Painting Fabric with Chalk-Acrylic Paint

So you found a great chair and the upholstery is in good shape, but looks straight up out of the 80’s and not in a good way. What to do, what to do….

Paint that fabric and save that chair!

Before After Chalk Painted Fabric Upholstery Painting fabric with Chalk Acrylic Paint by Shabby Paints.

In a perfect world I would have sent this set off to have been professionally reupholstered for my living room, but until I have $1,900.00 laying around I’m going to make the best of this set.


Since it was filthy and smelly I vacuumed it, then steamed it. Lastly I sprayed it all down with Vinegar and Water to kill germs. Be sure to let it dry for 24 hours. Yes, I’m a bit of a germaphobe. (Did you know that Vinegar kills 99 percent of bacteria, 82 percent of mold, and 80 percent of germs?  It is also non toxic, pet, children and earth friendly.)

There are many ways to paint fabric and I’ve tried lots of different methods and get great results each time using Shabby Paints.  I think the goal is to find what method and mixture will work best with your type of fabric.  Hopefully this will help you find the best way to save your piece.  So, here are my results doing this set two different ways.


First off you should know the fabric on this set was in rough condition, paint can’t change that. It was hanging on by a thread..ha ha and had been used by a cat as a scratching post.  So making this look perfect wasn’t really an option with paint but I’d say I got close to perfect and will treasure it regardless.  cat scratch

On the Chair I started with a 50/50 water chalk-acrylic mix in Peacock and applied with a brush.  Sanded in between coats!!!!  This is very important on fabrics with taller fibers, like velvet, it softens the fibers that start to stand and get stiff.  My second coat was undilutedPainting fabric with Chalk Acrylic Paint by Shabby Paints. Give life to outdated fabric. paint. Probably not the best choice for tall fibers but helped hold down and cover up the cat scratched corners by thickening them and holding them down. Sanded again, then used a damp brush to apply undiluted sheer VAX all over. Before After Chalk Painted Fabric Upholstery Since I didn’t dilute, it is a bit stiffer like leather or pleather. You might not like it but I wasn’t lucky enough to get this set with perfect fabric.  It also cleans easily, Divot has claimed the chair and has gotten it muddy on several occasions and it has easily wiped off.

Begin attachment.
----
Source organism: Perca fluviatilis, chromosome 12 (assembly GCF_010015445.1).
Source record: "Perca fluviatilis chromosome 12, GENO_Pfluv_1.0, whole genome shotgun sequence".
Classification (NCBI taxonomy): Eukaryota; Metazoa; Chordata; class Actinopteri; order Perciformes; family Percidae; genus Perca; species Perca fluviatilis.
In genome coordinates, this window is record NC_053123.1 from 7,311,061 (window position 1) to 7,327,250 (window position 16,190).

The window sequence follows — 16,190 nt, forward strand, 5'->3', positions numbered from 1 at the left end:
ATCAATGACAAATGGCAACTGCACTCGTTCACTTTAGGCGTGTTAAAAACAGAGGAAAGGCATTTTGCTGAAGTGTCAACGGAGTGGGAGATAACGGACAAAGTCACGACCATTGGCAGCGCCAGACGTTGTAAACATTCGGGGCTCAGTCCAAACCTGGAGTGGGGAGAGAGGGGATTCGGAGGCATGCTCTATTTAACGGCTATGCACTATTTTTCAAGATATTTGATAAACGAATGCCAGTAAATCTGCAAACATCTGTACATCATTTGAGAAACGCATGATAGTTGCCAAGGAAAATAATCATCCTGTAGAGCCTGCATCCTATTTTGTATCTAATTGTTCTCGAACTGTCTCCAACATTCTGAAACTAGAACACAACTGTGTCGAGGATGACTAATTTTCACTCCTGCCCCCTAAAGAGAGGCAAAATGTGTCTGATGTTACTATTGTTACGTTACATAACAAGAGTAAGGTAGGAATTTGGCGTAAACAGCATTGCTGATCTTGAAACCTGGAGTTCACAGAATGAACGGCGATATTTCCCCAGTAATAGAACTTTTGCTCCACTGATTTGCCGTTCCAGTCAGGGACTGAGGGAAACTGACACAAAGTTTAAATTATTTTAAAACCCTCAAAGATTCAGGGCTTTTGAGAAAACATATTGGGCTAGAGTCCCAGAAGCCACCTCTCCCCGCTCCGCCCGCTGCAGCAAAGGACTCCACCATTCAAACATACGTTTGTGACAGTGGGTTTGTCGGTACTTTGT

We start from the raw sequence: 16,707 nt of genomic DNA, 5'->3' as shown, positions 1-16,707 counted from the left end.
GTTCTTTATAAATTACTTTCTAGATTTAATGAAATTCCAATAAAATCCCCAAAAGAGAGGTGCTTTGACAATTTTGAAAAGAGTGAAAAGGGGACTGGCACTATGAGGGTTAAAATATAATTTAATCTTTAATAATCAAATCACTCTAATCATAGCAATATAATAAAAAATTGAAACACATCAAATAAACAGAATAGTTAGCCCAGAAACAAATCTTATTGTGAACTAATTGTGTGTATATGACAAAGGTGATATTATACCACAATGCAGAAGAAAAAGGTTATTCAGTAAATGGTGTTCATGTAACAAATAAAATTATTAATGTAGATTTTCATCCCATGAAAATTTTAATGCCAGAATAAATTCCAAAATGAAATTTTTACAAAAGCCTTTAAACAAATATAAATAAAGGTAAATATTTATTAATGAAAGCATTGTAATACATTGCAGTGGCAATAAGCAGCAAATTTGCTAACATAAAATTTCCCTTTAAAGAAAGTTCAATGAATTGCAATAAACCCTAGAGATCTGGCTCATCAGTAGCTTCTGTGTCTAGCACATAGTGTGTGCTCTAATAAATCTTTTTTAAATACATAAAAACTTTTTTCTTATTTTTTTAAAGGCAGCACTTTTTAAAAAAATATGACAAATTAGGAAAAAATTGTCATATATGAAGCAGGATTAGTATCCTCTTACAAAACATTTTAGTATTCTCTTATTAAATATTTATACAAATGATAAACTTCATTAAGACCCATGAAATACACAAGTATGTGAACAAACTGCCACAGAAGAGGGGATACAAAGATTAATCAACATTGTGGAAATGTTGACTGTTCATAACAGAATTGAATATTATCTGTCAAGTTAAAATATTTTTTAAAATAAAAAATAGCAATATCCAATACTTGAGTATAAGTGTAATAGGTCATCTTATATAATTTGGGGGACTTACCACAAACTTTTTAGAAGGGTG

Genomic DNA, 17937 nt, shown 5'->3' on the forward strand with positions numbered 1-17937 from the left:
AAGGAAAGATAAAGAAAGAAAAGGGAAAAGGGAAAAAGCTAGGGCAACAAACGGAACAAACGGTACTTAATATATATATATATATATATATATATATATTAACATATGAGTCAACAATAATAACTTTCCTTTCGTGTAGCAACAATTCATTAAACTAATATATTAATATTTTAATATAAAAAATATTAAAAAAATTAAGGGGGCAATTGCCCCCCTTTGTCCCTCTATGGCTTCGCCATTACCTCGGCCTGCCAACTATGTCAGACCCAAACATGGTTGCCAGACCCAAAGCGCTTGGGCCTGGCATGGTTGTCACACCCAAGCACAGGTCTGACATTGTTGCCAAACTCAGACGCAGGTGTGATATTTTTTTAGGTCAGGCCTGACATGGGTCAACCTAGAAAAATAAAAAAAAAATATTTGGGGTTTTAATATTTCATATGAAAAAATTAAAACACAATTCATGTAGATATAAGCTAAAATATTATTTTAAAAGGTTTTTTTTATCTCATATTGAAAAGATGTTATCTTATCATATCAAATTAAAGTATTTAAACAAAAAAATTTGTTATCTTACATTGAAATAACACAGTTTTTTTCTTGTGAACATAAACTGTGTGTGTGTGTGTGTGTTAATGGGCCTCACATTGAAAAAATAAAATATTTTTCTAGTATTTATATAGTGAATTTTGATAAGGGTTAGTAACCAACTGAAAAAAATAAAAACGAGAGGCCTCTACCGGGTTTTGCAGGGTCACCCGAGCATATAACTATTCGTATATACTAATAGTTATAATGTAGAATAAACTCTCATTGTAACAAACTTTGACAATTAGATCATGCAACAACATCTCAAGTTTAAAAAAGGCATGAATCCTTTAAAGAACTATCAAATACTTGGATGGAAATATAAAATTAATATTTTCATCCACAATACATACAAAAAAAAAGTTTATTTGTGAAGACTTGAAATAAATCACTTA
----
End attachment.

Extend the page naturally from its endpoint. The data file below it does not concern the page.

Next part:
Painting fabric with Chalk Acrylic Paint by Shabby Paints.

On the Sofa I decided to spray. See my post on the sprayer I use. We have had some crazy cool June/July days in Tennessee and it was easier to spray.

Sofa painted with Chalk-Acrylic paint using a sprayer

Sofa sprayed with Shabby Paints Chalk-Acrylic paint. One coat.

The first coat was sprayed with a 50/50 water/chalk mixture, sanded, then the second coat was sprayed with the same 50/50 mixture. Great coverage and fun! Once dried I sprayed two thinned coats of VAX, 20/80 water/VAX.  Doing this left my fabric feeling softer, but the cat scratched corners were a little more noticeable!

Conclusion: I suggest flipping a cushion and using it as a test piece to get the feel and finish you like. If flipping a cushion isn’t an option, try going to your local thrift store and buying a pillow that has the same type of fabric and experimenting on that.  Always start with diluted paint so you can saturate the fabric and get the pigment down into it. Don’t forget about the nooks and crannies, when someone sits on it and they open up and aren’t painted it won’t be pretty.

Hope this helped save a piece!

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Fabric painted with Peacock Chalk-Acrylic. Frame painted with Ice and Black reVAX for protection and POP!

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